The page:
HomeNEWSDespite diplomatic proximity, Chinese hackers attack Russia

Despite diplomatic proximity, Chinese hackers attack Russia

Cybersecurity firm Check Point Research has detected a cyber espionage operation targeting the currently active Russian Defense Research Institutes. Attributed to Chinese hackers, the operation uses social engineering techniques to steal confidential information, specifically bait related to Western sanctions against the Russian government.

According to Check Point, the hackers managed to avoid detection for nearly 11 months using new tools: a sophisticated multilayer loader and a backdoor nicknamed Spinner. The campaign was named by the company as “Twisted Panda” to reflect the sophistication of the tools and their attribution to China.


Three defense research targets were identified: two in Russia and one in Belarus. The Russian victims belong, according to Check Point, to a Russian state defense holding company, Rostec Corporation — currently the largest radio-electronics industry conglomerate in the country. The main business of Russian victims is the development and manufacture of electronic systems for war purposes, specialized military radio-electronic equipment, based radar stations and means of state identification.

Chinese hackers send their targets a phishing email containing a document that uses Western sanctions against Russia as bait. When the victim opens the document, they download the malicious code from the attacker-controlled server, which secretly installs and runs a backdoor on the victim’s machine. The backdoor collects the data about the infected device and sends it back to hackers, who have been doing cyber espionage against Russia, according to Check Point, for 11 months.

Documents imitated emblem of the Ministry of Health of Russia

The threat takes advantage of malicious spear-phishing emails that use social engineering techniques. Last March 23, malicious emails were sent to defense research institutes in Russia with the subject line “List of people from subject to US sanctions for invading Ukraine”, containing a link to a website controlled by attackers imitating the Russian Ministry of Health. On the same day, a similar email was also sent to an unknown entity in Minsk (Belarus), with the subject “Spread of deadly pathogens in Belarus by the US”.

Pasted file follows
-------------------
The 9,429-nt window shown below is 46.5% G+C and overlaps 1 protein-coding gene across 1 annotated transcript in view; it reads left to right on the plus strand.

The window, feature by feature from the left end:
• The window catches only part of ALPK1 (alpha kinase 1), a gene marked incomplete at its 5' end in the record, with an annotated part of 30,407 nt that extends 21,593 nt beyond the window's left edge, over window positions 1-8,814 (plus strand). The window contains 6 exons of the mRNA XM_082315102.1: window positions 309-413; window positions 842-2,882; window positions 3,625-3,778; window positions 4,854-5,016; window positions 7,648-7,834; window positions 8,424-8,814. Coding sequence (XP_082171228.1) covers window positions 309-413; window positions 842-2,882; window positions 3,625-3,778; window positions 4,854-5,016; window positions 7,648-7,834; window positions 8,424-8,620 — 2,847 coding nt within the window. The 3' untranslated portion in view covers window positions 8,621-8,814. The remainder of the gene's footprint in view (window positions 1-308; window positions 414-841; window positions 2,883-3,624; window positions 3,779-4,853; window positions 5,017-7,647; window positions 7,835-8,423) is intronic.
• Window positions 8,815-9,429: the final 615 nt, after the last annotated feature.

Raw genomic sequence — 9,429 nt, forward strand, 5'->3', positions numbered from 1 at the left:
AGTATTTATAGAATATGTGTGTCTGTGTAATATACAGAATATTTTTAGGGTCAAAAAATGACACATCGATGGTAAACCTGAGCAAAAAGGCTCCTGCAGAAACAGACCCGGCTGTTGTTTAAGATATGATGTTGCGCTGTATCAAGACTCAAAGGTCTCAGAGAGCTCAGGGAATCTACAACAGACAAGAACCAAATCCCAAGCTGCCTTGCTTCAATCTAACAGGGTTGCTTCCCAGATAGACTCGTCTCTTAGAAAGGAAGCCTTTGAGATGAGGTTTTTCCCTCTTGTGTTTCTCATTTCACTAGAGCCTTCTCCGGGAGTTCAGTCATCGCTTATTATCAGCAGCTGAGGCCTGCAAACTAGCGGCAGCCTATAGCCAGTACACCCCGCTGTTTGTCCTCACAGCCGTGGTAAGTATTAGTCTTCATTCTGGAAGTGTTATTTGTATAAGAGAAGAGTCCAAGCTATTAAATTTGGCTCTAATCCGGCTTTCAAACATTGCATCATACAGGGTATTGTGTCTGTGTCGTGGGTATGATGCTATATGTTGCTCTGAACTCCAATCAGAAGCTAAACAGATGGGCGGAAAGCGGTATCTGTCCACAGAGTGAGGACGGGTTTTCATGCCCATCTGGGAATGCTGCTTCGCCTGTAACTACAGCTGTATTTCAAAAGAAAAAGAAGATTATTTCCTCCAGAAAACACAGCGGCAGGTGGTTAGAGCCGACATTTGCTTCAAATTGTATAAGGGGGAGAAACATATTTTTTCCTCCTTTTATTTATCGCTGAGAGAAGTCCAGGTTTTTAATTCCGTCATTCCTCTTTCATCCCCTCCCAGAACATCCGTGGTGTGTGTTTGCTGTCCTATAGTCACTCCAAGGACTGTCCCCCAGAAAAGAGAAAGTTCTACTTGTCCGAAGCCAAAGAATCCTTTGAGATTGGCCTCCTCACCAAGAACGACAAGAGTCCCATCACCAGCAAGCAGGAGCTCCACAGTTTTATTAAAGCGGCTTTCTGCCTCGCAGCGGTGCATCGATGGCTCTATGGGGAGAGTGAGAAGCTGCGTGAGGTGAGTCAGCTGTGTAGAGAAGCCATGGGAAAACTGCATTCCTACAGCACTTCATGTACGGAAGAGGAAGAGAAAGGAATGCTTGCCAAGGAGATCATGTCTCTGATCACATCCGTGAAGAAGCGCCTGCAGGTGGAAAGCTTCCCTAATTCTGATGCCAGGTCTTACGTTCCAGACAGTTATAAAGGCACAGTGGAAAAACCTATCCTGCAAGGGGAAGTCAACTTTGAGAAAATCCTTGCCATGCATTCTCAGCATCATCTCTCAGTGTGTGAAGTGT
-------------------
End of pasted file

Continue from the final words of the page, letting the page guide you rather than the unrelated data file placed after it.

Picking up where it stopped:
All attached documents are designed to look like official Russian Ministry of Health documents, with official emblem and title.

The TTPs (tactics, techniques and procedures) used in the operation allowed Check Point to attribute it to the Chinese APT (Advanced Persistent Threat). According to the company, the “Twisted Panda” campaign features multiple coordinations with long-standing and advanced Chinese cyber-espionage hackers, including the APT10 and the Mustang Panda.

Itay Cohen, head of research at Check Point, says the most sophisticated part of the campaign is social engineering: the timing of attacks and the baits used are “smart” and, from a technical point of view, the quality of the tools is above average. average, even for APT groups.

“It is further evidence that espionage is a systematic, long-term effort in the service of China’s strategic goals to achieve technological superiority,” he said. “We’ve seen how state-sponsored Chinese attackers are taking advantage of the ongoing war between Russia and Ukraine, unleashing advanced tools against what is considered a strategic partner: Russia.”

Main image credit: Mehaniq/Shutterstock

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